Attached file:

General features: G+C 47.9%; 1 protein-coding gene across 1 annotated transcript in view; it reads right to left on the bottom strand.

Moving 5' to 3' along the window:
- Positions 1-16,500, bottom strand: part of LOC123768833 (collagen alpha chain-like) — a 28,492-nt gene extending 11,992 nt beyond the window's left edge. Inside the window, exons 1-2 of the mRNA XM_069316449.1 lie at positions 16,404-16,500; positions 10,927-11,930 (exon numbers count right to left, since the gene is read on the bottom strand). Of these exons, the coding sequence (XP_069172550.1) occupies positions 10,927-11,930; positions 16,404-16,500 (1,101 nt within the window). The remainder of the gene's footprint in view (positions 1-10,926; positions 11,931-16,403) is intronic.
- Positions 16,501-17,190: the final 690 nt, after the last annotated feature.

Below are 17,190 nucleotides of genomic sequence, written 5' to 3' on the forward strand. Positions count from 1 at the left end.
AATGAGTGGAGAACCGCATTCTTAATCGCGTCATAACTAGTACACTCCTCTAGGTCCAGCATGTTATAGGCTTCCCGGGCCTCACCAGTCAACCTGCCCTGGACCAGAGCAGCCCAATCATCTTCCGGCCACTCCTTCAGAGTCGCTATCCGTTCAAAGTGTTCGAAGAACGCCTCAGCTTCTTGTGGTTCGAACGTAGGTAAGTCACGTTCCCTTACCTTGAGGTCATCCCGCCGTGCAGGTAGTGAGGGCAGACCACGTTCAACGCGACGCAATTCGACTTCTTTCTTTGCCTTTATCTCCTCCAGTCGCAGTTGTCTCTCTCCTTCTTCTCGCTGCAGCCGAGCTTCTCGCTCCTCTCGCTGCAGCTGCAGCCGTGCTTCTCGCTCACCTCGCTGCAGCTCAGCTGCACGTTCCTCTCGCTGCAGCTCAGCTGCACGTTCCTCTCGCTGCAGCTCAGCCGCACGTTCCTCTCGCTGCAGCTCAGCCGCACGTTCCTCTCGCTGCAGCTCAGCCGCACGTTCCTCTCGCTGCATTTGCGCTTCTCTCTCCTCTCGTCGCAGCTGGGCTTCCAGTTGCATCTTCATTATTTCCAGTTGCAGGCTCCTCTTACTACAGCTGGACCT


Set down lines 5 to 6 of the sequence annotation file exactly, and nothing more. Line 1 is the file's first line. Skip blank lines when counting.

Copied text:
Below are 17,190 nucleotides of genomic sequence, written 5' to 3' on the forward strand. Positions count from 1 at the left end.
AATGAGTGGAGAACCGCATTCTTAATCGCGTCATAACTAGTACACTCCTCTAGGTCCAGCATGTTATAGGCTTCCCGGGCCTCACCAGTCAACCTGCCCTGGACCAGAGCAGCCCAATCATCTTCCGGCCACTCCTTCAGAGTCGCTATCCGTTCAAAGTGTTCGAAGAACGCCTCAGCTTCTTGTGGTTCGAACGTAGGTAAGTCACGTTCCCTTACCTTGAGGTCATCCCGCCGTGCAGGTAGTGAGGGCAGACCACGTTCAACGCGACGCAATTCGACTTCTTTCTTTGCCTTTATCTCCTCCAGTCGCAGTTGTCTCTCTCCTTCTTCTCGCTGCAGCCGAGCTTCTCGCTCCTCTCGCTGCAGCTGCAGCCGTGCTTCTCGCTCACCTCGCTGCAGCTCAGCTGCACGTTCCTCTCGCTGCAGCTCAGCTGCACGTTCCTCTCGCTGCAGCTCAGCCGCACGTTCCTCTCGCTGCAGCTCAGCCGCACGTTCCTCTCGCTGCAGCTCAGCCGCACGTTCCTCTCGCTGCATTTGCGCTTCTCTCTCCTCTCGTCGCAGCTGGGCTTCCAGTTGCATCTTCATTATTTCCAGTTGCAGGCTCCTCTTACTACAGCTGGACCT